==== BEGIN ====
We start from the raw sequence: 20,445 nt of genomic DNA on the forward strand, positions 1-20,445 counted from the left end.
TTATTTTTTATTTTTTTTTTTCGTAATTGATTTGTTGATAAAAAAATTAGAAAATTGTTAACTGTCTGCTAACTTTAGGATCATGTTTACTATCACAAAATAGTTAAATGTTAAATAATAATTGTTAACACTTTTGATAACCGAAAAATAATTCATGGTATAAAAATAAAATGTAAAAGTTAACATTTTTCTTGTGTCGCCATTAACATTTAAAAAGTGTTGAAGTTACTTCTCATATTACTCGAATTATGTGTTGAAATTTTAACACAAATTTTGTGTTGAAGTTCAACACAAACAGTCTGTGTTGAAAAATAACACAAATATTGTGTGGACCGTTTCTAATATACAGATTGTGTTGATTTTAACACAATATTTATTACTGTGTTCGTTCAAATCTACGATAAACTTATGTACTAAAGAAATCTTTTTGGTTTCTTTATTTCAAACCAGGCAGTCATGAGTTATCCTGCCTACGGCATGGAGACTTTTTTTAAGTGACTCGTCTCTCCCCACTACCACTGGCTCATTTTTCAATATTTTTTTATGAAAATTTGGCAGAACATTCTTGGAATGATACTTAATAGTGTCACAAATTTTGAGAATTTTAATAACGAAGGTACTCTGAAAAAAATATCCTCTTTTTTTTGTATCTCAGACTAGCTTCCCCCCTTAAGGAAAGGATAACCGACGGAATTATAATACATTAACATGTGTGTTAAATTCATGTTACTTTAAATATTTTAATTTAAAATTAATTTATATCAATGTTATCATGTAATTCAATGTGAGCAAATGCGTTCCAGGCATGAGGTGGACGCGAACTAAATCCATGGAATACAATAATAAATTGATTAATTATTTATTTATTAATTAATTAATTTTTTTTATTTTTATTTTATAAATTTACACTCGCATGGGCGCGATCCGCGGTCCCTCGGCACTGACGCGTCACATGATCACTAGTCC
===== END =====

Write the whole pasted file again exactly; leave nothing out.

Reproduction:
We start from the raw sequence: 20,445 nt of genomic DNA on the forward strand, positions 1-20,445 counted from the left end.
TTATTTTTTATTTTTTTTTTTCGTAATTGATTTGTTGATAAAAAAATTAGAAAATTGTTAACTGTCTGCTAACTTTAGGATCATGTTTACTATCACAAAATAGTTAAATGTTAAATAATAATTGTTAACACTTTTGATAACCGAAAAATAATTCATGGTATAAAAATAAAATGTAAAAGTTAACATTTTTCTTGTGTCGCCATTAACATTTAAAAAGTGTTGAAGTTACTTCTCATATTACTCGAATTATGTGTTGAAATTTTAACACAAATTTTGTGTTGAAGTTCAACACAAACAGTCTGTGTTGAAAAATAACACAAATATTGTGTGGACCGTTTCTAATATACAGATTGTGTTGATTTTAACACAATATTTATTACTGTGTTCGTTCAAATCTACGATAAACTTATGTACTAAAGAAATCTTTTTGGTTTCTTTATTTCAAACCAGGCAGTCATGAGTTATCCTGCCTACGGCATGGAGACTTTTTTTAAGTGACTCGTCTCTCCCCACTACCACTGGCTCATTTTTCAATATTTTTTTATGAAAATTTGGCAGAACATTCTTGGAATGATACTTAATAGTGTCACAAATTTTGAGAATTTTAATAACGAAGGTACTCTGAAAAAAATATCCTCTTTTTTTTGTATCTCAGACTAGCTTCCCCCCTTAAGGAAAGGATAACCGACGGAATTATAATACATTAACATGTGTGTTAAATTCATGTTACTTTAAATATTTTAATTTAAAATTAATTTATATCAATGTTATCATGTAATTCAATGTGAGCAAATGCGTTCCAGGCATGAGGTGGACGCGAACTAAATCCATGGAATACAATAATAAATTGATTAATTATTTATTTATTAATTAATTAATTTTTTTTATTTTTATTTTATAAATTTACACTCGCATGGGCGCGATCCGCGGTCCCTCGGCACTGACGCGTCACATGATCACTAGTCC